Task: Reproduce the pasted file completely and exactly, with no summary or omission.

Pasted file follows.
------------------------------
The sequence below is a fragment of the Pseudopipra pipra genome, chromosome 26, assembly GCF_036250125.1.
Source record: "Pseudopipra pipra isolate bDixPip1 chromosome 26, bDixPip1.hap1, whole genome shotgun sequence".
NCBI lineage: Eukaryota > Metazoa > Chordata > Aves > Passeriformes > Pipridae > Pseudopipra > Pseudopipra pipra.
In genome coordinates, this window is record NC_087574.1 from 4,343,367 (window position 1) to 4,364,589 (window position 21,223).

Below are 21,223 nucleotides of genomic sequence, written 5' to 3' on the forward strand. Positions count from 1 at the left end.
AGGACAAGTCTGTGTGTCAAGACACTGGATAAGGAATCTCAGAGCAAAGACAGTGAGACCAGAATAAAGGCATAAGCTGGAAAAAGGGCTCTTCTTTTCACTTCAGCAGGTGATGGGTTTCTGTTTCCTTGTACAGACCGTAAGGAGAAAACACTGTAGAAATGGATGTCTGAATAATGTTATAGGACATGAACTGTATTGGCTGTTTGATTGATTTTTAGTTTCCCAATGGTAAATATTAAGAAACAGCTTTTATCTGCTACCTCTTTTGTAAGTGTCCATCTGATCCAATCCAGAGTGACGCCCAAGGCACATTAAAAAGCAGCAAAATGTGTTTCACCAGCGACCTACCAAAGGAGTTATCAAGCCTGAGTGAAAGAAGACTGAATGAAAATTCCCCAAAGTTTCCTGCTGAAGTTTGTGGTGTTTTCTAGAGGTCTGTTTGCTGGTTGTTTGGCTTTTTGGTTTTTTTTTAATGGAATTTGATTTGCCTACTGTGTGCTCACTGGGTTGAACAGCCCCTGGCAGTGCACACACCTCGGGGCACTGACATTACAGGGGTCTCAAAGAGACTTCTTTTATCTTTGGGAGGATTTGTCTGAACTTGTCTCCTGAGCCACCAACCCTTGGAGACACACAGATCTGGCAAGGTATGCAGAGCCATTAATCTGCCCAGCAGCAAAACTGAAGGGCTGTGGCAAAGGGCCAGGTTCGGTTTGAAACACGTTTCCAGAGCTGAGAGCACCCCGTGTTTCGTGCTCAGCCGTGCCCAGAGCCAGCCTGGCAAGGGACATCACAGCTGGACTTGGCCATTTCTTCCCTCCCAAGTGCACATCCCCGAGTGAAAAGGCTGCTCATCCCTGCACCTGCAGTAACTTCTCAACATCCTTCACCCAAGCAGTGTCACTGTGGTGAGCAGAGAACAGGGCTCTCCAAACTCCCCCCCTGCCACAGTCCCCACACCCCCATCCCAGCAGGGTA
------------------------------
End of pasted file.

The sequence below is a fragment of the Pseudopipra pipra genome, chromosome 26, assembly GCF_036250125.1.
Source record: "Pseudopipra pipra isolate bDixPip1 chromosome 26, bDixPip1.hap1, whole genome shotgun sequence".
NCBI lineage: Eukaryota > Metazoa > Chordata > Aves > Passeriformes > Pipridae > Pseudopipra > Pseudopipra pipra.
In genome coordinates, this window is record NC_087574.1 from 4,343,367 (window position 1) to 4,364,589 (window position 21,223).

Below are 21,223 nucleotides of genomic sequence, written 5' to 3' on the forward strand. Positions count from 1 at the left end.
AGGACAAGTCTGTGTGTCAAGACACTGGATAAGGAATCTCAGAGCAAAGACAGTGAGACCAGAATAAAGGCATAAGCTGGAAAAAGGGCTCTTCTTTTCACTTCAGCAGGTGATGGGTTTCTGTTTCCTTGTACAGACCGTAAGGAGAAAACACTGTAGAAATGGATGTCTGAATAATGTTATAGGACATGAACTGTATTGGCTGTTTGATTGATTTTTAGTTTCCCAATGGTAAATATTAAGAAACAGCTTTTATCTGCTACCTCTTTTGTAAGTGTCCATCTGATCCAATCCAGAGTGACGCCCAAGGCACATTAAAAAGCAGCAAAATGTGTTTCACCAGCGACCTACCAAAGGAGTTATCAAGCCTGAGTGAAAGAAGACTGAATGAAAATTCCCCAAAGTTTCCTGCTGAAGTTTGTGGTGTTTTCTAGAGGTCTGTTTGCTGGTTGTTTGGCTTTTTGGTTTTTTTTTAATGGAATTTGATTTGCCTACTGTGTGCTCACTGGGTTGAACAGCCCCTGGCAGTGCACACACCTCGGGGCACTGACATTACAGGGGTCTCAAAGAGACTTCTTTTATCTTTGGGAGGATTTGTCTGAACTTGTCTCCTGAGCCACCAACCCTTGGAGACACACAGATCTGGCAAGGTATGCAGAGCCATTAATCTGCCCAGCAGCAAAACTGAAGGGCTGTGGCAAAGGGCCAGGTTCGGTTTGAAACACGTTTCCAGAGCTGAGAGCACCCCGTGTTTCGTGCTCAGCCGTGCCCAGAGCCAGCCTGGCAAGGGACATCACAGCTGGACTTGGCCATTTCTTCCCTCCCAAGTGCACATCCCCGAGTGAAAAGGCTGCTCATCCCTGCACCTGCAGTAACTTCTCAACATCCTTCACCCAAGCAGTGTCACTGTGGTGAGCAGAGAACAGGGCTCTCCAAACTCCCCCCCTGCCACAGTCCCCACACCCCCATCCCAGCAGGGTA